After receiving about one million orders since May 1, the US Mint announced they were cutting off orders for the 1964 uncirculated mint sets. The expect the new Kennedy half dollar spurred the demand for the sets. This is the first time the mint has stopped taking orders for mint sets.

Silver Situation a 'Mess' 
Eugene Register-Guard - Sep 15, 1964
At the American Mining Congress, one of Colorado's senators claimed that Americans may soon be melting their silver coins and selling the silver bullion. With the increasing silver price, melting may start soon. As a result, he has suggested that the Treasury mint coins of low silver content in 20, 30 and 70-cent denominations and stockpile large supplies of silver for defense needs.

US Mint Output Rises 
Spring Hope Enterprise - Sep 17, 1964
The mint increased production to yield an annual level of seven billion coins, not quite twice the previous level of 4.3 billion coins. In addition, the mint will be installing 60 additional coinage presses to bring the annual rate to over nine billion. To help prevent coin hoarding, the mint will continue to use dies with "1964" dates after January 1, 1965.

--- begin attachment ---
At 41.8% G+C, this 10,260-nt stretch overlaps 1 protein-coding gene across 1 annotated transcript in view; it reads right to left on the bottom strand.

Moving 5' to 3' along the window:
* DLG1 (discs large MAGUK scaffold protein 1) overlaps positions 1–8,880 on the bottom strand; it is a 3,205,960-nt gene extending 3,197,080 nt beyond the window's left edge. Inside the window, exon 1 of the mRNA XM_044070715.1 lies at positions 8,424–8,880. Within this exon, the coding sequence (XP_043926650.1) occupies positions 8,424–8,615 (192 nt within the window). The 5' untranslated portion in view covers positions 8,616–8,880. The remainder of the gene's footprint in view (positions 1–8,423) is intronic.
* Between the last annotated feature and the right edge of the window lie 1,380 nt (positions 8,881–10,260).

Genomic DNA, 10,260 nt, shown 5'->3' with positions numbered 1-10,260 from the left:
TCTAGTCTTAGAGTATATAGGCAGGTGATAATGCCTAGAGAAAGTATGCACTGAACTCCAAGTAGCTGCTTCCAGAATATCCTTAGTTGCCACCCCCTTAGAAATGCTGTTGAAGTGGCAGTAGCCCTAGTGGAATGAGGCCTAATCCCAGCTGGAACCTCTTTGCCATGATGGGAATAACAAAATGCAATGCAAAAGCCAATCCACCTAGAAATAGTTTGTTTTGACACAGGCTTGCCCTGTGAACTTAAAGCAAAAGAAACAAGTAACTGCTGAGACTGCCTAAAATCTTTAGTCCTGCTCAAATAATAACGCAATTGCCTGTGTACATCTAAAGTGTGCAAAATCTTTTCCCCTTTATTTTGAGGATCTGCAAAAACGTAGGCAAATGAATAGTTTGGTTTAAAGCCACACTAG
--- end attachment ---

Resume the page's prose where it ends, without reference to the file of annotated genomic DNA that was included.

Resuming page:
Piggy-Bank Bust Urged by US Mint
Lodi News-Sentinel - Oct 14, 1964
Though the mint is producing 20 million coins per day, the coin shortage will continue through the holiday season. The mint and the American Bankers Association began a nationwide campaign to get the public to turn in their coins.

Silver Dollar's Demise Linked to Coin Shortage 
Spokane Daily Chronicle - Dec 29, 1964
Treasury Department officials announced they have no plans to mint more of the silver dollars, which are in demand in the western states, until the current coin shortage is over. The production of silver dollars is also impacted by the government's reduced silver supply this year. The silver situation has the Treasury looking at reducing the silver content in the circulating coinage or excluding it altogether.

The 1964 Mint Set year included news about the shortage of coins and the changes in silver.